Here’s a follow up to our post on how to sell used items. We spotlight some auction sites from where you can pick up items for less than retail!
Buying and selling through auction sites have saved me a ton of money over the years. I’m also pretty overdue for my annual spring cleaning, decluttering and garage sale(s). Personally, my favorite places to work with for dealing with second hand stuff have been eBay, Craigslist and Amazon. But I thought to list down some other resources and sites I’ve found useful for those shopping for and trading away their secondhand goods. Why not check out other auction sites?
Over the years, I’ve purchased everything from clothes to yarn on eBay. But staying close to just one online auction site might mean I’m missing out on good deals elsewhere. In the interest of saving more on the stuff I like, I decided to check out the following auction sites:
Online Auction Sites For Savings and Profit
uBid.com is an online auction site that can connect buyers with the goods they want. The site’s partners provide excess inventory in categories like computers, electronics, TVs, watches, fine art, and more.
My browsing yielded interesting finds like low-cost cameras, HDTVs, and Blu-ray DVD players for a steal. To try out their search feature, I went looking for an iPod Shuffle this time out. I joined an auction but didn’t win; still, it was an interesting experience. Now instead of participating in an auction, you can also buy an item outright through a uBuy It transaction.
To review your costs, you can tinker with a shipping calculator to see how your costs would increase. There’s a transaction fee of 3%, with a minimum of 50 cents and a $3.99 maximum. This fee is non-refundable.
Easy Payment Methods
As for payment, you could use the following payment methods: the usual credit cards, Bill Me Later, or even Google Checkout for uBuy It purchases. There’s even an option for an Extended Protection Plan if you feel that’s necessary. Like other auction services, uBid.com offers useful tools such as Auction Alerts to help you track specific items, and My Page, where you can look at the auctions you’re bidding on as well as your past auctions.
The important thing to remember about Liquidation.com is that they only sell in lots. It’s a great venue for resellers, event buyers or those with big families or a community to buy for!
This site gives retailers, manufacturers, wholesalers, and others the opportunity to sell their surplus inventory. Surplus and overstock can only lead to great deals. Here, buyers can check out the deals on a lot of household categories such as clothing and accessories, jewelry and watches, housewares, tools, vehicles, store fixtures, and my favorite categories, computers and electronics.
When I looked over the consumer electronics category, the list of auctions showed me the following information:
- a description of products and their condition
- information on the sellers
- and item quantities, lot prices, locations, number of bids, and the closing time.
To narrow down your search, you can always supply your own criteria. I can find items by specifying product descriptions, locations, lot sizes, conditions, or shipping options.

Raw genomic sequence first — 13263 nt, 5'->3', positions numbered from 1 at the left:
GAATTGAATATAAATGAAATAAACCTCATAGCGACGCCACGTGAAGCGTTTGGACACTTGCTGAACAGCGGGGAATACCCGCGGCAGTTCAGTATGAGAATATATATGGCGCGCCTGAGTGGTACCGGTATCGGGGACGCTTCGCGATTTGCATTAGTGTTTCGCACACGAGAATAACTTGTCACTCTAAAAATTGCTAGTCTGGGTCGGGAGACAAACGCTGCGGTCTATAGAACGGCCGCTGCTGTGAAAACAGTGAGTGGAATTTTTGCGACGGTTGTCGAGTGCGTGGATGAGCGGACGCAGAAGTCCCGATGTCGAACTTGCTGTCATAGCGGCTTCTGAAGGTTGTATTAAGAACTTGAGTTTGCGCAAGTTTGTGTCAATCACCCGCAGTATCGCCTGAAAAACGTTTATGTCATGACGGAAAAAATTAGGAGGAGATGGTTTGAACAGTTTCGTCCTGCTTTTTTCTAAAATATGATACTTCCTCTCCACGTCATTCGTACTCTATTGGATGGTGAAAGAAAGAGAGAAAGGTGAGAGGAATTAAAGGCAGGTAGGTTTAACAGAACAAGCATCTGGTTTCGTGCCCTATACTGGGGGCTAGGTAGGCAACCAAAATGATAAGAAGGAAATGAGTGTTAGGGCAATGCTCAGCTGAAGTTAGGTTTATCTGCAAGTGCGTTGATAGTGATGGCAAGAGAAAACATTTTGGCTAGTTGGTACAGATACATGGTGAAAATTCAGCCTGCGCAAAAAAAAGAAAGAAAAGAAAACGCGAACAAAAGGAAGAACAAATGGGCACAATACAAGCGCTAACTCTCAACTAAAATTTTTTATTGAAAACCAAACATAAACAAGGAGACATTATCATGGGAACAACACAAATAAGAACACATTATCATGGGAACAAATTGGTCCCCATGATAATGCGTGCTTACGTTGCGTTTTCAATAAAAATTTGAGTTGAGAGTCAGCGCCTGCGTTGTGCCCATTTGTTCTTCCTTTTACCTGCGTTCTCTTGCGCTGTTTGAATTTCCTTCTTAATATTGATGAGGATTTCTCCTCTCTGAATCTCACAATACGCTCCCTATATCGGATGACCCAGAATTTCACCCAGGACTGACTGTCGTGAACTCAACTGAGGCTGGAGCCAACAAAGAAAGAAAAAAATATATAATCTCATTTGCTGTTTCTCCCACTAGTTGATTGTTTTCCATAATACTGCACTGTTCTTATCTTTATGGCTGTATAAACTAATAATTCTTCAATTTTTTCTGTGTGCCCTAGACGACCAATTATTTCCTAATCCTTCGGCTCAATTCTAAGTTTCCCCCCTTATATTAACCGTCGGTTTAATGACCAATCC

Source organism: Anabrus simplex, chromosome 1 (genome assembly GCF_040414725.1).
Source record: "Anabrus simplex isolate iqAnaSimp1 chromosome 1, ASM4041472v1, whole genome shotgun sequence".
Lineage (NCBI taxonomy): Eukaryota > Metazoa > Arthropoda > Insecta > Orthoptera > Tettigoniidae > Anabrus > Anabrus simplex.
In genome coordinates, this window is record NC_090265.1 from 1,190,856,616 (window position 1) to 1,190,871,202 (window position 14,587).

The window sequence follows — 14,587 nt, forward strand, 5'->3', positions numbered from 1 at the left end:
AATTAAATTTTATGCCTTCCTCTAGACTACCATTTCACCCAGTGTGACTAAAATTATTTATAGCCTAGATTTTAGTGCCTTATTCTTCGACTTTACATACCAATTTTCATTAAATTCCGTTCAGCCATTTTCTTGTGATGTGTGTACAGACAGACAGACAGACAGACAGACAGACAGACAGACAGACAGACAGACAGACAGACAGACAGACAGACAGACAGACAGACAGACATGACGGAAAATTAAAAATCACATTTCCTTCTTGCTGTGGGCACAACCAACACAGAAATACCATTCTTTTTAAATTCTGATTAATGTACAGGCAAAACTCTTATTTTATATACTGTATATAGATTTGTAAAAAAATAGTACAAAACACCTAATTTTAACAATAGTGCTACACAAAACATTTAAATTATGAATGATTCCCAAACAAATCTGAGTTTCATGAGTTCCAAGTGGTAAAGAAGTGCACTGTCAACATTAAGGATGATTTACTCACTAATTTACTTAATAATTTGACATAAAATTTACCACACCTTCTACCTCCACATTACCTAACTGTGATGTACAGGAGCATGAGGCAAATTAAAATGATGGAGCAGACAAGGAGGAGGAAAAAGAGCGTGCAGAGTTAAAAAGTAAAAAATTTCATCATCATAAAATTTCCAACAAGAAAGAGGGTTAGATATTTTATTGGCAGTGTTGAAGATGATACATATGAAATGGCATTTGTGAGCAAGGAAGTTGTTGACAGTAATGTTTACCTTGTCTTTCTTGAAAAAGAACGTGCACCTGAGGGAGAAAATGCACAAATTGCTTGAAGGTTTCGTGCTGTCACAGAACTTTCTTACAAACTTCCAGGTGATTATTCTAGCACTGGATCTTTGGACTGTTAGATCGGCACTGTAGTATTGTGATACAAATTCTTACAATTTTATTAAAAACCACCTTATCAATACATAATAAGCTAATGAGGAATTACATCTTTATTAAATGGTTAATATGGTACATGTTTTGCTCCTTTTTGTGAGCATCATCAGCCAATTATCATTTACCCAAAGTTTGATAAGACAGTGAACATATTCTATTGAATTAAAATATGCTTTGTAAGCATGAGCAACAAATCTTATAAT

Product conditions range from new to returned items. I like being informed of the condition of items in this straightforward manner, because I’m only interested in new (and not salvaged) items.
Again, I searched for an iPod Touch, which I’ve been on the lookout for these last few months. Instead of one unit, my search yielded lots of 10 or more — at a starting bid of $125. This isn’t bad if I want to turn around and sell them through my own auctions.
Automating Bids Through Proxy Bidding
Like eBay, Liquidation.com offers an automatic bidding process called proxy bidding. You can tell the system your highest maximum bid and it will bid for you. If you win the auction, you’ll have to pay up within two days; note that the site accepts wire transfers, PayPal, and credit cards.
In addition, you’ll have to pay a buyer’s premium as an auction fee. Typically, the buyer’s premium is 5% of the final bid price, but you could check the auction description to see if the fee’s different. One other thing: some of the auctions allow you to make shipping arrangements, but won’t ship to PO Box addresses.
How Do These Online Auction Sites Compare to the Champ?
When it comes to sheer volume of products and sellers, eBay does have more to offer. However, if you’re interested in hunting down a range of products without the headache of sifting through hundreds of listings, then an alternative online auction site might suit you.
If you’re looking for lots of items to turn around for resale, you might like Liquidation.com. Someone more interested in single items would probably have better luck with uBid.com, especially on items marked down after the holidays.
The downsides? Like the U2 song implies, it may take some digging to find what you’re looking for; for instance, I still haven’t found the iPod touch I’ve been after. Instead of having my mind and wallet set on a certain brand or item, I’m thinking of shifting my search to a variety of products at these auction sites. Also, it’s important to compare prices at these sites to those at other locations. I bought a netbook for close to $150 less than what I saw at one of the auction sites, so it pays to check various sources when you go shopping!
Overall, Liquidation.com and uBid.com can be viable alternatives to eBay, so the next time I’m looking to bid on a must-have, I’ll be checking them out, too.